IDEAS home Printed from
MyIDEAS: Login to save this paper or follow this series

How did the world's poorest fare in the 1990s ?

  • Shaohua Chen
  • Ravallion, Martin

Drawing on data from 265 national sample surveys spanning 83 countries, the authors find that there was a net decrease in the total incidence of consumption poverty between 1987 and 1998. But it was not enough to reduce the total number of poor people, by various definitions. The incidence of poverty fell in Asia and the Middle East and North Africa, changed little in Latin America and Sub-Saharan Africa, and rose in Eastern Europe and Central Asia. The two main proximate causes of the disappointing rate of poverty reduction: too little economic growth in many of the poorest countries, and persistent inequalities (in both income and other essential measures) that kept the poor from participating in the growth that did occur.

If you experience problems downloading a file, check if you have the proper application to view it first. In case of further problems read the IDEAS help page. Note that these files are not on the IDEAS site. Please be patient as the files may be large.

File URL:
Download Restriction: no

Paper provided by The World Bank in its series Policy Research Working Paper Series with number 2409.

in new window

Date of creation: 31 Aug 2000
Date of revision:
Handle: RePEc:wbk:wbrwps:2409
Contact details of provider: Postal: 1818 H Street, N.W., Washington, DC 20433
Phone: (202) 477-1234
Web page:

More information through EDIRC

References listed on IDEAS
Please report citation or reference errors to , or , if you are the registered author of the cited work, log in to your RePEc Author Service profile, click on "citations" and make appropriate adjustments.:

as in new window
  1. Ravallion, Martin, 1997. "Can high-inequality developing countries escape absolute poverty?," Economics Letters, Elsevier, vol. 56(1), pages 51-57, September.
  2. Ravallion, Martin & Datt, Gaurav, 1999. "When is growth pro-poor? Evidence from the diverse experiences of India's states," Policy Research Working Paper Series 2263, The World Bank.
  3. Lant Pritchett, 1997. "Divergence, Big Time," Journal of Economic Perspectives, American Economic Association, vol. 11(3), pages 3-17, Summer.
  4. Ravallion, Martin & Shaohua Chen, 1996. "What can new survey data tell us about recent changes in distribution and poverty?," Policy Research Working Paper Series 1694, The World Bank.
  5. Chen, Shaohua & Datt, Gaurav & Ravallion, Martin, 1994. "Is Poverty Increasing in the Developing World?," Review of Income and Wealth, International Association for Research in Income and Wealth, vol. 40(4), pages 359-76, December.
  6. Kakwani, Nanak, 1993. "Poverty and Economic Growth with Application to Cote d'Ivoire," Review of Income and Wealth, International Association for Research in Income and Wealth, vol. 39(2), pages 121-39, June.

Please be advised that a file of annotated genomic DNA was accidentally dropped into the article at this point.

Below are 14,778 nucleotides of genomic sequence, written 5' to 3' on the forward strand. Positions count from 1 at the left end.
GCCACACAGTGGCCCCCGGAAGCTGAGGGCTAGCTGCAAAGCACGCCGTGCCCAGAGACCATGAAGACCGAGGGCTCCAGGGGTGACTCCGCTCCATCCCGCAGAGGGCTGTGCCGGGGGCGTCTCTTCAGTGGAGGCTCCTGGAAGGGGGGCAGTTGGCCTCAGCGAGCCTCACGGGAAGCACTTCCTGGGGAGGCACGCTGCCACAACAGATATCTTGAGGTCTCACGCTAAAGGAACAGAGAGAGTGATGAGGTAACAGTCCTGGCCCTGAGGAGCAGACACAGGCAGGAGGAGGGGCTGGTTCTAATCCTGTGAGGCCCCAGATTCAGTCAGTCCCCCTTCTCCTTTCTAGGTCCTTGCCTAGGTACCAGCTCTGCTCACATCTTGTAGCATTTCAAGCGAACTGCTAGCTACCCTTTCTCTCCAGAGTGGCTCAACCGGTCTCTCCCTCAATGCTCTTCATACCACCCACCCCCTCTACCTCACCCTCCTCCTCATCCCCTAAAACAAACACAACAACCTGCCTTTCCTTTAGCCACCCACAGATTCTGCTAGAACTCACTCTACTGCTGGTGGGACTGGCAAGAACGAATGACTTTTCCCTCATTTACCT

7. Bruno, Michael & Ravallion, Martin & Squire, Lyn, 1996. "Equity and growth in developing countries : old and new perspectives on the policy issues," Policy Research Working Paper Series 1563, The World Bank.
  8. Ravallion, Martin & Datt, Gaurav & van de Walle, Dominique, 1991. "Quantifying Absolute Poverty in the Developing World," Review of Income and Wealth, International Association for Research in Income and Wealth, vol. 37(4), pages 345-61, December.
Full references (including those not matched with items on IDEAS)

This item is not listed on Wikipedia, on a reading list or among the top items on IDEAS.

When requesting a correction, please mention this item's handle: RePEc:wbk:wbrwps:2409. See general information about how to correct material in RePEc.

For technical questions regarding this item, or to correct its authors, title, abstract, bibliographic or download information, contact: (Roula I. Yazigi)

If you have authored this item and are not yet registered with RePEc, we encourage you to do it here. This allows to link your profile to this item. It also allows you to accept potential citations to this item that we are uncertain about.

If references are entirely missing, you can add them using this form.

If the full references list an item that is present in RePEc, but the system did not link to it, you can help with this form.

If you know of missing items citing this one, you can help us creating those links by adding the relevant references in the same way as above, for each refering item. If you are a registered author of this item, you may also want to check the "citations" tab in your profile, as there may be some citations waiting for confirmation.

Please note that corrections may take a couple of weeks to filter through the various RePEc services.

This information is provided to you by IDEAS at the Research Division of the Federal Reserve Bank of St. Louis using RePEc data.